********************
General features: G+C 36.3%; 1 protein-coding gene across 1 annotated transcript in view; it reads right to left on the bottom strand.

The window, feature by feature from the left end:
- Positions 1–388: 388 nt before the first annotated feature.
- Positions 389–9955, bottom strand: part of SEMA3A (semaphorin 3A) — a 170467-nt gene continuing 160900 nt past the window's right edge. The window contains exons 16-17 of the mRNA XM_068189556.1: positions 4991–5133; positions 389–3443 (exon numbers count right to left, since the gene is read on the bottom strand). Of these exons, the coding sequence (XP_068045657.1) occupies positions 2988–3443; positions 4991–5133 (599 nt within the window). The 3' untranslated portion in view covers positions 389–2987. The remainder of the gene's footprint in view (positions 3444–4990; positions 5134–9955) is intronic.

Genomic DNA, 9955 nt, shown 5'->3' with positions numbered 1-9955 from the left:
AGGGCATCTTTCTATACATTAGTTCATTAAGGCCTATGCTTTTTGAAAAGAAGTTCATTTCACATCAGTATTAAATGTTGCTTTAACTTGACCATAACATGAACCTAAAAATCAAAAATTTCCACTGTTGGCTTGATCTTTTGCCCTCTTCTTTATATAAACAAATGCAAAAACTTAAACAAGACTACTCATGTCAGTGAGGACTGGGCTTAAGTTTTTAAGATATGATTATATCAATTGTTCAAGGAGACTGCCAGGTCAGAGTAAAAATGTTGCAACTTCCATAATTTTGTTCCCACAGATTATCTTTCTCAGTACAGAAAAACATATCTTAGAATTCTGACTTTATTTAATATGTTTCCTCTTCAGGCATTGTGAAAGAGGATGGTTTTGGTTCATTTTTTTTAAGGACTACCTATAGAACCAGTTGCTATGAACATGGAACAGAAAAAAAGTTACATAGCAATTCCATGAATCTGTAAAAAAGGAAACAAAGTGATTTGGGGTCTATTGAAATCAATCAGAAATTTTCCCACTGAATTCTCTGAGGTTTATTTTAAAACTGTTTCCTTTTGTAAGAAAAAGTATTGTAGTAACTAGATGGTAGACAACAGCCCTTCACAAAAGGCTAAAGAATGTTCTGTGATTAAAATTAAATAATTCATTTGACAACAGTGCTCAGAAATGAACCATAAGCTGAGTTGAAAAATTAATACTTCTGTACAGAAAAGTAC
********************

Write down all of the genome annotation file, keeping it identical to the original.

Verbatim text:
General features: G+C 36.3%; 1 protein-coding gene across 1 annotated transcript in view; it reads right to left on the bottom strand.

The window, feature by feature from the left end:
- Positions 1–388: 388 nt before the first annotated feature.
- Positions 389–9955, bottom strand: part of SEMA3A (semaphorin 3A) — a 170467-nt gene continuing 160900 nt past the window's right edge. The window contains exons 16-17 of the mRNA XM_068189556.1: positions 4991–5133; positions 389–3443 (exon numbers count right to left, since the gene is read on the bottom strand). Of these exons, the coding sequence (XP_068045657.1) occupies positions 2988–3443; positions 4991–5133 (599 nt within the window). The 3' untranslated portion in view covers positions 389–2987. The remainder of the gene's footprint in view (positions 3444–4990; positions 5134–9955) is intronic.

Genomic DNA, 9955 nt, shown 5'->3' with positions numbered 1-9955 from the left:
AGGGCATCTTTCTATACATTAGTTCATTAAGGCCTATGCTTTTTGAAAAGAAGTTCATTTCACATCAGTATTAAATGTTGCTTTAACTTGACCATAACATGAACCTAAAAATCAAAAATTTCCACTGTTGGCTTGATCTTTTGCCCTCTTCTTTATATAAACAAATGCAAAAACTTAAACAAGACTACTCATGTCAGTGAGGACTGGGCTTAAGTTTTTAAGATATGATTATATCAATTGTTCAAGGAGACTGCCAGGTCAGAGTAAAAATGTTGCAACTTCCATAATTTTGTTCCCACAGATTATCTTTCTCAGTACAGAAAAACATATCTTAGAATTCTGACTTTATTTAATATGTTTCCTCTTCAGGCATTGTGAAAGAGGATGGTTTTGGTTCATTTTTTTTAAGGACTACCTATAGAACCAGTTGCTATGAACATGGAACAGAAAAAAAGTTACATAGCAATTCCATGAATCTGTAAAAAAGGAAACAAAGTGATTTGGGGTCTATTGAAATCAATCAGAAATTTTCCCACTGAATTCTCTGAGGTTTATTTTAAAACTGTTTCCTTTTGTAAGAAAAAGTATTGTAGTAACTAGATGGTAGACAACAGCCCTTCACAAAAGGCTAAAGAATGTTCTGTGATTAAAATTAAATAATTCATTTGACAACAGTGCTCAGAAATGAACCATAAGCTGAGTTGAAAAATTAATACTTCTGTACAGAAAAGTAC